Home > Diagnostics & Research > Emergency Medical Technicians and Paramedics

Emergency Medical Technicians and Paramedics

By: Ian Murnaghan BSc (hons), MSc - Updated: 4 Jan 2013 | comments*Discuss
Emergency Medical Paramedic Hospital

When an emergency strikes, most people will call 999 to obtain rapid help and support, whether the emergency is a medical one or an emergency requiring police or fire services. To respond to a medical emergency, there are many different community health care professionals involved such as telephone response operators as well as emergency medical technicians.

Without these important health care workers, many people would suffer permanent health problems or they would die. If you are someone who remains calm in highly stressful and challenging situations and you also have a keen desire to help people in some of their most frightening and vulnerable moments, then a career as an emergency medical technician or paramedic will probably be a very fulfilling career choice for you.

Working in a Team to Save Lives

Emergency ambulance crews are professionals who are trained in an enormous range of pre-hospital medical care. This type of care includes intense injuries such as those involving crushed bones and tissue damage or a paramedic may provide immediate support and care for someone who has suffered from a heart attack.

An ambulance is equipped with a multitude of different emergency care devices such as oxygen, splints and drugs needed to treat people who are suffering from conditions that are a medical emergency. In one sense, the ambulance is a miniature clinical working environment, where paramedics and emergency medical technicians or assistants can quickly provide the necessary life support for patients who imminently need medical care.

Important Personal Qualities for Work as an Emergency Medical Paramedic

To succeed in this community health care career, you must be someone who can work independently and within a cooperative health team. Time is of the essence in the vast majority of emergency calls, which means you need to act rapidly and make vital, life-saving decisions. You need to be able to transport patients quickly and safely to a hospital while avoiding any delays. Also important is your ability to calm and reassure patients and those around them. As such, your must lead the way with a calm, soothing and relaxing manner but you must also be firm and decisive as you direct the course of events to handle the emergency.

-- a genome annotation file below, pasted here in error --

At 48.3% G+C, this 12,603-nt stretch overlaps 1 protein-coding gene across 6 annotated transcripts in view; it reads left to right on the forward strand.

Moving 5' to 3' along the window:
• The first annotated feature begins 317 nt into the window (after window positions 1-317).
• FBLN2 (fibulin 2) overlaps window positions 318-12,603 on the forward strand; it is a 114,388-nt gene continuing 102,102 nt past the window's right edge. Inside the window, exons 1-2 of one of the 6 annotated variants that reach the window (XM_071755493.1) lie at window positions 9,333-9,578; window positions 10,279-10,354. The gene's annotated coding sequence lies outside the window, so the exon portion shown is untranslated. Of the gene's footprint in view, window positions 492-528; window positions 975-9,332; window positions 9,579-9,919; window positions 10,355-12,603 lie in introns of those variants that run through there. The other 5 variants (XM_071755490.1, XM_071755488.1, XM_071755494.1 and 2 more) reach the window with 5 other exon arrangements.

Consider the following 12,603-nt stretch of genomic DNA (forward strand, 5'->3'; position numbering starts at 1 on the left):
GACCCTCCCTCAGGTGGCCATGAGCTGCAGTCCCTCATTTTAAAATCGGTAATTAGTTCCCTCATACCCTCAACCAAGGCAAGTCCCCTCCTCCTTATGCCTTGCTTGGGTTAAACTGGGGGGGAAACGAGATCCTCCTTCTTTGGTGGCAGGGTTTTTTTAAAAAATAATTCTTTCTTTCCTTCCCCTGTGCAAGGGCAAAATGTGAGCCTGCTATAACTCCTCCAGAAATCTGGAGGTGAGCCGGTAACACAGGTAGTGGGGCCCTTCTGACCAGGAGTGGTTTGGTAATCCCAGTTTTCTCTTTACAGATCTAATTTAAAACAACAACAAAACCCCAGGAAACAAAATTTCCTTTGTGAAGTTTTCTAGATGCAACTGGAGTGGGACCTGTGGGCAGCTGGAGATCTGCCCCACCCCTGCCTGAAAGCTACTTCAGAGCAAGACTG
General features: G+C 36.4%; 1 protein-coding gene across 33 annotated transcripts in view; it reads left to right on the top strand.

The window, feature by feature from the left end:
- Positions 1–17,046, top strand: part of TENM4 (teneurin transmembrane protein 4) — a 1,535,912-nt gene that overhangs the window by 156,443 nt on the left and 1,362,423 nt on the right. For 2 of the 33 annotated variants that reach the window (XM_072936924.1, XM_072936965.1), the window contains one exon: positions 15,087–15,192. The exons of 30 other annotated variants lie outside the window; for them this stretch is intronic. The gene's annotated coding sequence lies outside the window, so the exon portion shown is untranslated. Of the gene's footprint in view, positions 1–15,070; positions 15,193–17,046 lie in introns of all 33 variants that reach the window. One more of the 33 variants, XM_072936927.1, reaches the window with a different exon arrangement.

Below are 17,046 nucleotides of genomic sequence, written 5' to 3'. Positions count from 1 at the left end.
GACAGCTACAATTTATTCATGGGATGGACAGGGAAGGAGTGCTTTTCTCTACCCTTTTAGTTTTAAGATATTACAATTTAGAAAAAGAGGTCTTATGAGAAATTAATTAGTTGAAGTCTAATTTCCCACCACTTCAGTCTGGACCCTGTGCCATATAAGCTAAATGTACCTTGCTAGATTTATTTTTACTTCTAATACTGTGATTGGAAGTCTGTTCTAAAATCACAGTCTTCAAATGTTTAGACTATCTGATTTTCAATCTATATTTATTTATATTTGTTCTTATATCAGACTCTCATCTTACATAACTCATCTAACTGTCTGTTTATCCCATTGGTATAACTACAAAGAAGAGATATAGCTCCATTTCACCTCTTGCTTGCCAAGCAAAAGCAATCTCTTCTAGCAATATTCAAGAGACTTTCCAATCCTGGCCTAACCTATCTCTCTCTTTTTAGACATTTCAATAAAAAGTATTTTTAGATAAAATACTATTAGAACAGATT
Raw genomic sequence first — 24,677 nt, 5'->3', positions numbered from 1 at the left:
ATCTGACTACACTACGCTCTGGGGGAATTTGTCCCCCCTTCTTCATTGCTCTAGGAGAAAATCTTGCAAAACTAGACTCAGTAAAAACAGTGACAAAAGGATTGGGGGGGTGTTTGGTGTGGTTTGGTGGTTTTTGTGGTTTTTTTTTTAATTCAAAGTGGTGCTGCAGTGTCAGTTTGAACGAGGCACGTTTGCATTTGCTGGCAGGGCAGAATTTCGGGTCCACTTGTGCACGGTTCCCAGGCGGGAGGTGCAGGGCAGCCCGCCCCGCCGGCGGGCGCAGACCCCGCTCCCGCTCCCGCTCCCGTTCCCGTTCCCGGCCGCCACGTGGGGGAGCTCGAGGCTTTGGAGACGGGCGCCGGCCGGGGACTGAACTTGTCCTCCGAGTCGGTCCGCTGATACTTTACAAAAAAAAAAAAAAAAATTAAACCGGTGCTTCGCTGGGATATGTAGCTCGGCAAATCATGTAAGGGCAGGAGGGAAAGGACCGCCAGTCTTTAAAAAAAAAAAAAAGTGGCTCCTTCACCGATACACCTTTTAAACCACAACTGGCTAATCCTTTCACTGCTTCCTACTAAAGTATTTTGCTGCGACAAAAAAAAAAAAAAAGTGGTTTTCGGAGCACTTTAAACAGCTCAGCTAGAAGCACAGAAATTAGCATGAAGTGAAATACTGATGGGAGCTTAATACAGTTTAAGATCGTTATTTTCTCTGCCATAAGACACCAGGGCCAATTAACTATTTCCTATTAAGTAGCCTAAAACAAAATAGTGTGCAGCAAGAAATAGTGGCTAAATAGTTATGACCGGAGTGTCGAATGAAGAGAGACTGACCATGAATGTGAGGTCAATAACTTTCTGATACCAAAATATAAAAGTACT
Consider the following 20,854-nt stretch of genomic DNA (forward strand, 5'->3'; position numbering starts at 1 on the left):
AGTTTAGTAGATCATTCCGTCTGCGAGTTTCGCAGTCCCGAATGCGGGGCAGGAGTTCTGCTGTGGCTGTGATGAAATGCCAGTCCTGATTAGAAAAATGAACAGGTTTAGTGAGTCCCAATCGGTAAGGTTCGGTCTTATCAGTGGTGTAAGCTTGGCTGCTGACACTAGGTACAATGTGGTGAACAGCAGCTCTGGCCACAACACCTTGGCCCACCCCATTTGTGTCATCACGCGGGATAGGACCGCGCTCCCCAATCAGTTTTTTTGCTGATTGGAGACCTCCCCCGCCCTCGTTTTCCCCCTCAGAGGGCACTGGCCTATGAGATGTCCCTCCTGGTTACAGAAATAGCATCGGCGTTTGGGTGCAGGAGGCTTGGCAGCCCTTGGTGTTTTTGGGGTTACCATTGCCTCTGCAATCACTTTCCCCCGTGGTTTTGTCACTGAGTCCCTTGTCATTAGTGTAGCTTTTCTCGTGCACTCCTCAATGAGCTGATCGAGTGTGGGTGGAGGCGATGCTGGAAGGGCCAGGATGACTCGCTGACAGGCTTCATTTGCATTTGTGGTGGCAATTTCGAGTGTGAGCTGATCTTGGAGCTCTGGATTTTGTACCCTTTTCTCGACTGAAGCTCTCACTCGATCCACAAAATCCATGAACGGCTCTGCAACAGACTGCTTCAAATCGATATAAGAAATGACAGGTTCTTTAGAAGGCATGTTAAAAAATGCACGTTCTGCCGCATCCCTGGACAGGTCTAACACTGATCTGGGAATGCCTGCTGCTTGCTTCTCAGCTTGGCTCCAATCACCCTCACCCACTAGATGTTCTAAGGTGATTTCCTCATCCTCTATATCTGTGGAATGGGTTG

Since you won't usually know the exact situation you are dealing with until you actually arrive at the emergency scene, you need to be able to rapidly assess the needs of the patient and provide assistance. The injuries could be mild ones from a car accident or they may involve a serious casualty.

Working in the Non Emergency Sector of Health Care

For people who have many of the necessary basic qualities for paramedic work but feel that the high stress and unpredictable environment is a bit too overwhelming for their career preferences, then non emergency work is worthwhile to consider for a career choice. The patient transport service (PTS) aspect of the ambulatory services is involved in transporting patients such as those who are out-patients or perhaps transferring a patient to another hospital. Some people who need to have surgery or any other procedure performed at a hospital may have no feasible means of transport to the hospital, in which case you would provide the necessary, safe transport for that particular patient. You do need to be very physically fit to handle the lifting and transport demands of the job and you should be comfortable communicating with many different kinds of people.

A PTS transport person is not quite as extensively trained as a paramedic but they do still receive a detailed and thorough training in first aid and important driving skills that are unique to this kind of work. If you embark on this career, you would also receive training in patient handling and transport, which ensures safe and effective transport of patients. Even though your work would not have the same intense, critical impact as a paramedic career, your work would nonetheless be a crucial one to provide support and assistance to patients and all of the ambulance services.

Training to Become a Paramedic

To become a paramedic, you must first complete an approved undergraduate training program, complete with theoretical classroom learning and practical training. To work, you will register with the Health Professions Council (HPC) and you will still need to undergo ongoing training once you are working, which serves to ensure your skills are up-to-date and effective with regards to the newest research and live-saving techniques.

Future of Paramedic Careers

The demand for well-trained and qualified paramedics is high, particularly given the sheer number of people using the 999 emergency telephone services each year. Your quick thinking nature and ability to make life-saving decisions will make you a successful emergency medical technician or a paramedic.

You might also like...
Share Your Story, Join the Discussion or Seek Advice..
Why not be the first to leave a comment for discussion, ask for advice or share your story...

If you'd like to ask a question one of our experts (workload permitting) or a helpful reader hopefully can help you... We also love comments and interesting stories

(never shown)
(never shown)
(never shown)
(never shown)
Enter word:
Latest Comments